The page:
A big thank you to Joanita Louw for answering our questions
1. What is it exactly that you do? Currently I am a Prosthetics Technician Intern at Ottobock in the silicone department. My focus is in cosmetic hands and fingers, custom silicone liners, and partial feet.
2. How did you discover the field of anaplastology? I came across Anaplastology when my studies in Advanced Special Effects Makeup Prosthetics Props and Puppetry came to a close and I had to start looking into finding work.
3. What attracted you the most to that profession? It was everything I was already doing but more focused into helping people. Everything in the film industry is about creativity and that is where I live. I absolutely love being creative and Anaplastology took the skills I had as a Special Effects Technician and as a Makeup Artist and combined it into a beautiful job where you got the chance to help people face the world again. Right now I still get to do this even though I am not an Anaplastologist. It is as if I am doing it but my work is not focussed on the face but on the extremities.
4. Does it require additional education or specialized training? If so where did you receive it? To become an Anaplastologist you do need a lot of specialized training and they take very few students each year. John Hopkins School of Medicine has an Anaplastology program that takes you through the clinical and technical parts of Anaplastology. It seems like a very well rounded program but you need an extensive portfolio and you do need a degree. I have also heard about a school in London that is exceptional as well however I have not looked into it myself. As for what I do, I do not have a degree (yet) but I have the diploma, the one you are working towards right now. However one of the reasons I also got the job at Ottobock was my creative background in film in which I have a certificate in Artfundementals, a diploma in Cosmetics Techniques and Management and then of course a certificate in Advanced Special Effects Makeup Prosthetics Props and Puppetry.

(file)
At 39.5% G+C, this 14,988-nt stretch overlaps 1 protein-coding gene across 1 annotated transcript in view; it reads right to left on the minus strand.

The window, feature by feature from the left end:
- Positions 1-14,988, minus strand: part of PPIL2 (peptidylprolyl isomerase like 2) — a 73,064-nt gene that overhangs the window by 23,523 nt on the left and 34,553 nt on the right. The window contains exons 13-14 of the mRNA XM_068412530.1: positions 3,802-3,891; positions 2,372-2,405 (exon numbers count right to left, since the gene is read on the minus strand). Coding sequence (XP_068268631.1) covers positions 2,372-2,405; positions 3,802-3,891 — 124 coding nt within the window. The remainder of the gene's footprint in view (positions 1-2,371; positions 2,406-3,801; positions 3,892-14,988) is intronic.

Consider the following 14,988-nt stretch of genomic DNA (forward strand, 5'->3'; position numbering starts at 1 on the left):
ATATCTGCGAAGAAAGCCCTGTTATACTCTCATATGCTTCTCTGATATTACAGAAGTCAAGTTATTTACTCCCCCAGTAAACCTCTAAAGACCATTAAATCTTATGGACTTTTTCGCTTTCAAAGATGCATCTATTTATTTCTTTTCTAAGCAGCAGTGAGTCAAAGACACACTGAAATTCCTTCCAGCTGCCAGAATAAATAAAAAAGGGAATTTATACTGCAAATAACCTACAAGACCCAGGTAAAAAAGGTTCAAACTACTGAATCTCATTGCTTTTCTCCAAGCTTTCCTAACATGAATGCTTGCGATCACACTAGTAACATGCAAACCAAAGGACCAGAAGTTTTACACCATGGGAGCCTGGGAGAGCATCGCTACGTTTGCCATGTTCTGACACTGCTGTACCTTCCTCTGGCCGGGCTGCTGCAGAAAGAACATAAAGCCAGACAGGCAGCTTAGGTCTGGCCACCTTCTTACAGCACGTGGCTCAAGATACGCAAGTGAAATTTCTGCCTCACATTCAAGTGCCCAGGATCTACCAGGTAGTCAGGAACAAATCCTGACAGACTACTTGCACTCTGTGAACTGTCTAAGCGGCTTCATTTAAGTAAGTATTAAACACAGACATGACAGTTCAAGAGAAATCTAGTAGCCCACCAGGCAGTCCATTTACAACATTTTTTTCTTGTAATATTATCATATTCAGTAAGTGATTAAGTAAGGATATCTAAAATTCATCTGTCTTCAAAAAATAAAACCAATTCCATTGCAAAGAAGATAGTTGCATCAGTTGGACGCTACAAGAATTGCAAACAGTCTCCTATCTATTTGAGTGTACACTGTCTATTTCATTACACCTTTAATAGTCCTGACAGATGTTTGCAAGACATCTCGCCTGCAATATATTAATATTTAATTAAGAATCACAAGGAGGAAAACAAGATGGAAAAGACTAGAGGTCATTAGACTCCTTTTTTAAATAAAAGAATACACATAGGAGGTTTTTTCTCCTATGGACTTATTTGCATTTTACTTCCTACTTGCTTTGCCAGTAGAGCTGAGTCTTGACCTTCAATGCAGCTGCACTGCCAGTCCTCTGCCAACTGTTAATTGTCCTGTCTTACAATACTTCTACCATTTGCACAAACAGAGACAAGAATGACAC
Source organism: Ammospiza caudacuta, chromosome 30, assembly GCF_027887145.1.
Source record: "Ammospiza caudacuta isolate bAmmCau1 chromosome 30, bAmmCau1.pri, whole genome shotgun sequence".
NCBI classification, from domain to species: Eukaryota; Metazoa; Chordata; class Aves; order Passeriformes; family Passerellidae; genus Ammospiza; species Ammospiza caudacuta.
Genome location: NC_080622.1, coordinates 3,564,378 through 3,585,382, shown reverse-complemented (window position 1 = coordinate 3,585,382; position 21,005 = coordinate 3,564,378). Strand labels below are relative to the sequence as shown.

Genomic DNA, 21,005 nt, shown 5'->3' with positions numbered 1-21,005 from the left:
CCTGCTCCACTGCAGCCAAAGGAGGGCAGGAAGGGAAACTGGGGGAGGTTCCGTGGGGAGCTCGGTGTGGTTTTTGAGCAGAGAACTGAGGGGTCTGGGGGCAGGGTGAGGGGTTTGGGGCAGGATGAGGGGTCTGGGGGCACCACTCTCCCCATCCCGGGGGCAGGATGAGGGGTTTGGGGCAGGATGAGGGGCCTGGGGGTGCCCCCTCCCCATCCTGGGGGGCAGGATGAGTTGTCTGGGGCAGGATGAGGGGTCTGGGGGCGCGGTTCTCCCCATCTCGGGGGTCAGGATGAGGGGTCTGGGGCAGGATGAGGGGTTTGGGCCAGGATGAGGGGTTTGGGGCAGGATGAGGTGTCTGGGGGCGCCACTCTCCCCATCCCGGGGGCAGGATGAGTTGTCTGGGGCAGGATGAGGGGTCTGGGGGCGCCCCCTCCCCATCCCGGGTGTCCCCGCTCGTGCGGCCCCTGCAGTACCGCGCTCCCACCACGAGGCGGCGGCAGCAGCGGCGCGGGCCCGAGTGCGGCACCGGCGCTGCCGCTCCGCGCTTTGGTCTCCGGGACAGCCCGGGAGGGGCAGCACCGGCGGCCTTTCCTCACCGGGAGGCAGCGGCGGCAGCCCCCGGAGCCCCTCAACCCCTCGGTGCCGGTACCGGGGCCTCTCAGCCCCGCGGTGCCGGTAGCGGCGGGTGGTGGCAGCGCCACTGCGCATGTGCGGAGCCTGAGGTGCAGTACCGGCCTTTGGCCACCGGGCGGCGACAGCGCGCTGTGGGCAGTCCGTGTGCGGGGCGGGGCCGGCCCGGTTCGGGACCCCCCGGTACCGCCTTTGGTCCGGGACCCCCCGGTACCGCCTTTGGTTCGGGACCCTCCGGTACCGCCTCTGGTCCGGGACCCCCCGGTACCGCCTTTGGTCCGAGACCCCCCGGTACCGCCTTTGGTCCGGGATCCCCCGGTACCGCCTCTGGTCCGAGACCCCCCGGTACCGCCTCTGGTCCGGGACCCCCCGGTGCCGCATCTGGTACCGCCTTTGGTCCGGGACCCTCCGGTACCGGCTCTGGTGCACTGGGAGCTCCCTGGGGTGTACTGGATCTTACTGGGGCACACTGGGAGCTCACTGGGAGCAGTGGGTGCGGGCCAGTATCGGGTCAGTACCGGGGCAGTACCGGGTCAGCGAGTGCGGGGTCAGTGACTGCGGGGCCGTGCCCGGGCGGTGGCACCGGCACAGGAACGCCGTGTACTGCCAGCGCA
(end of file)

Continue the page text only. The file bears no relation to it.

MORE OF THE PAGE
5. If someone wanted to pursue a career similar to yours, how would they go about doing that? Get your diploma. It is surprising how employers will go out of their way to train you if you are willing to learn and are easy and fun to work with. The diploma offered in the P&O program does open up that door for you to get in. You just have to be smart enough to take advantage of the opportunities. I don't think I would ever have had the privilege to work for Ottobock if I had not done my student placement at their facility.
6. What sort of challenges do you face daily? Messing up projects happens, but it is essential that you keep a level head and stay confident. Don't be a Debbie downer, learn from your mistakes, be proactive to fix it, and keep trying to create the highest quality work possible.
7. Is there more area for growth within the field? If so, what is the next step? Personally, there is always growth within any field. I think it takes patience to invest the allotted time needed to develop the fabricator’s finesse to actually be great. So take the time to develop your skills. Right now I am focusing on getting my technical registration since the job market for Anaplastologists are horrific, and that is putting it politely. Then I will go into getting a degree part time. Only then would I consider applying for the program in Baltimore. I think with the work I am doing in silicone right now will give me a fantastic portfolio for applying.
8. What can one expect for an hourly wage? If you do not wish to answer this question, simply answer N/A. I actually do not know how much anaplastologists make.
9. What is the work-life balance like? How many hours a week do you work? At Ottobock I work Monday to Friday from 8 - 4:30 (pretty fantastic). For Anaplastologist, I have heard it’s fairly similar, however because they work with surgeons, surgeries are sometimes scheduled at odd times and this will affect their schedule. But form what I have heard it’s fairly easy going.
10. If you have anything else you'd like the share, please let us know. The more information we receive the better! So I am not an Anaplastologist; what I do is very entry level and it is prosthetic related. Anaplastologist focus on the face and hopefully I will one day get to do that.
For more information on anaplastology, you can check out my website